In addition to the 17 paintings on loan from the National Gallery of Art, our current exhibition – Take Two: George Catlin Revisits the West – includes a selection of rare books on loan from a private collection. Catlin was both an artist and an author, writing and recording many of his observations and experiences from his travels West.

One of the most important works on American Indians published in the 19th century was Catlin’s Letters and Notes on the Manners, Customs, and Condition of the North American Indians…, which describes his travels and encounters with many tribes. Our exhibition features a rare Deluxe edition. The book is still in publication to this day. Likewise, Catlin’s Illustrations of the Manners, Customs, and Condition of the North American Indians… was one of the most widely circulated works on American Indians in the 19th century. As a self-publisher, Catlin only sold enough books to break even. Unfortunately, he was unable to afford promoting his Indian Gallery and publish subsequent editions, so Catlin sold his copyright to London publisher Henry Bohn. The two volume set we currently have on display is one of the twelve copies Bohn had specially hand colored. Scholars argue that French artist Rosa Bonheur or John Cullum colored these plates by hand.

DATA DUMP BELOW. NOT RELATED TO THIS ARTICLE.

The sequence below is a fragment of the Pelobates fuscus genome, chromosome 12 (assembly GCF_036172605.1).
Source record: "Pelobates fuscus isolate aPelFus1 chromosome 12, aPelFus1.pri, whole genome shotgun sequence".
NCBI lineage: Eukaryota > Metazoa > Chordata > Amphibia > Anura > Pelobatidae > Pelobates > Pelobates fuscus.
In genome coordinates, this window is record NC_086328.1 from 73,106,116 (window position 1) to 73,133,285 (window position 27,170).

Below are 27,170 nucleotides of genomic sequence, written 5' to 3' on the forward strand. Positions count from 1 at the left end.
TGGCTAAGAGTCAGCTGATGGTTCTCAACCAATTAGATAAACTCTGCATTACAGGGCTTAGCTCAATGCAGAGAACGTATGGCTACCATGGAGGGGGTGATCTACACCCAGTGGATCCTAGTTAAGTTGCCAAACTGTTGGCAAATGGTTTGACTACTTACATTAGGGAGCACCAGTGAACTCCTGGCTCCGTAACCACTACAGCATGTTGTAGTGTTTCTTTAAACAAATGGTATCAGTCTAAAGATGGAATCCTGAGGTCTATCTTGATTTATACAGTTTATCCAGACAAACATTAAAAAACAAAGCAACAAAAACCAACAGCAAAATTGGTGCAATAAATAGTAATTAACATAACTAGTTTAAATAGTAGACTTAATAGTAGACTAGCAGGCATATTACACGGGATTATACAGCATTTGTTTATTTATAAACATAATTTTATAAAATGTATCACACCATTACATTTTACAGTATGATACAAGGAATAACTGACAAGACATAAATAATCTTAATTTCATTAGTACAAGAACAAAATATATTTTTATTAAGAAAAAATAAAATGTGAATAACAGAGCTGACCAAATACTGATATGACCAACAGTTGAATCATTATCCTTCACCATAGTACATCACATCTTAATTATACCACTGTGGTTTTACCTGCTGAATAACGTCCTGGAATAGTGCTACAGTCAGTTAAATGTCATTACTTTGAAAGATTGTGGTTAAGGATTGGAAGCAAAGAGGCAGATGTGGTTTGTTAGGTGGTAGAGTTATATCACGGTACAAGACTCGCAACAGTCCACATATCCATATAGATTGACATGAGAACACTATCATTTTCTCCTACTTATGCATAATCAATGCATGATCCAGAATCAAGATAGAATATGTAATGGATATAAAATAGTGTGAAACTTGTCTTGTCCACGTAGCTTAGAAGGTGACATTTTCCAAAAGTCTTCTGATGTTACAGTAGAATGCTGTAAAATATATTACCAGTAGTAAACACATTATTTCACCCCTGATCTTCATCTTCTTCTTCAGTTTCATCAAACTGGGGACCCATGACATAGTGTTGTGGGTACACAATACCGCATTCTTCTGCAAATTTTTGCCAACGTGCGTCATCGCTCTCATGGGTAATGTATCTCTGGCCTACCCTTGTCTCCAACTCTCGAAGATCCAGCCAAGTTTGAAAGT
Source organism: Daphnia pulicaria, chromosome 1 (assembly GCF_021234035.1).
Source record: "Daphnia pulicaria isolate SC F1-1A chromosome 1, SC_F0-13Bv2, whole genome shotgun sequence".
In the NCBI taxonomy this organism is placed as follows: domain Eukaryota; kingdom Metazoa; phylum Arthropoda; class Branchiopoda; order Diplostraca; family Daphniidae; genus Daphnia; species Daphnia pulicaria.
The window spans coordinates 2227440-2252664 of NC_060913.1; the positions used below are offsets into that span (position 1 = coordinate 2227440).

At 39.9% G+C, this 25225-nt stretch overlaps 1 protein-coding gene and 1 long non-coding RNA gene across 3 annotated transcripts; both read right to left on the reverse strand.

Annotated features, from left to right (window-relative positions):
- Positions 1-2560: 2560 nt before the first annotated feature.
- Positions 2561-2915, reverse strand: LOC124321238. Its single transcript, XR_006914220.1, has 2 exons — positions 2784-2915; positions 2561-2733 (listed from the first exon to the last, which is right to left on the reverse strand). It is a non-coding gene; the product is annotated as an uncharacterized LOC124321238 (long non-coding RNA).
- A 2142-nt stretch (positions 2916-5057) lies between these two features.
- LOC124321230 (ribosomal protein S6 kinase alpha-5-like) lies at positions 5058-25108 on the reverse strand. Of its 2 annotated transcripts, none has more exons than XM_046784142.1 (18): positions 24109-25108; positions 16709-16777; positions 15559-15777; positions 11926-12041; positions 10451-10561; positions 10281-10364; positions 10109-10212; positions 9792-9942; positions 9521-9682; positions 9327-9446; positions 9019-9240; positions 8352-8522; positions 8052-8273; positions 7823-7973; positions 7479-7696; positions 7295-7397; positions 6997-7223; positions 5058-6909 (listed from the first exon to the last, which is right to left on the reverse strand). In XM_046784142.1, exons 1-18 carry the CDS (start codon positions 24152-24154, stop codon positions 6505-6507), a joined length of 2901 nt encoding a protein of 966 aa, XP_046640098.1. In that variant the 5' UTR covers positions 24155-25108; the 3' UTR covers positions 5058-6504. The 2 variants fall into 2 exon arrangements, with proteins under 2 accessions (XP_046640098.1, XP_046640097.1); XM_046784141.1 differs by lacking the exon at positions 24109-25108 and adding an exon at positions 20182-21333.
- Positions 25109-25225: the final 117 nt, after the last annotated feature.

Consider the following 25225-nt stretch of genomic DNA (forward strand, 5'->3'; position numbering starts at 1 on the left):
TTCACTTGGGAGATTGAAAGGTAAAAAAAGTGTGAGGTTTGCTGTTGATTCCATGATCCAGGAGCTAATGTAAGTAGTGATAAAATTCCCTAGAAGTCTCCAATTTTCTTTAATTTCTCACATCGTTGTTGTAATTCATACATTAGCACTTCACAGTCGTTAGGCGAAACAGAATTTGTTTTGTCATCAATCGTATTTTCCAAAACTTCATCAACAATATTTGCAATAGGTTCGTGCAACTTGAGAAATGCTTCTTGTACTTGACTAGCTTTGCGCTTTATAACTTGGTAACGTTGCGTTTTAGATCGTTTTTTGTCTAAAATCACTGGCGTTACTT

Catlin also produced the North American Indian Portfolio. Hunting Scenes and Amusements of the Rocky Mountains and Prairies of America. Designed to appeal to a wealthier, more discriminating book buyer, the illustrations of this portfolio were more complicated, tinted lithographs rather than the simple line engravings of his previous books. Catlin originally intended to publish a series of portfolios, each themed: religious rites, dances, costume, etc. Again, the artist found book publishing to be a costly endeavor. He published two issues of the first portfolio. Copyright passed from his previous publisher Bohn to the London firm of Chatto & Windus, which produced the 31 plate issue we currently have on display. Catlin never finished the rest of the series.

As mentioned previously, selections from these books will rotate throughout the exhibition. Last week we flipped through the pages, resulting in a new presentation of images. We hope the ever-changing book display will help illustrate the connection between Catlin’s books and his Indian Gallery and how that relationship strengthened Catlin’s life-long enterprise to preserve the Indian cultures of the American West.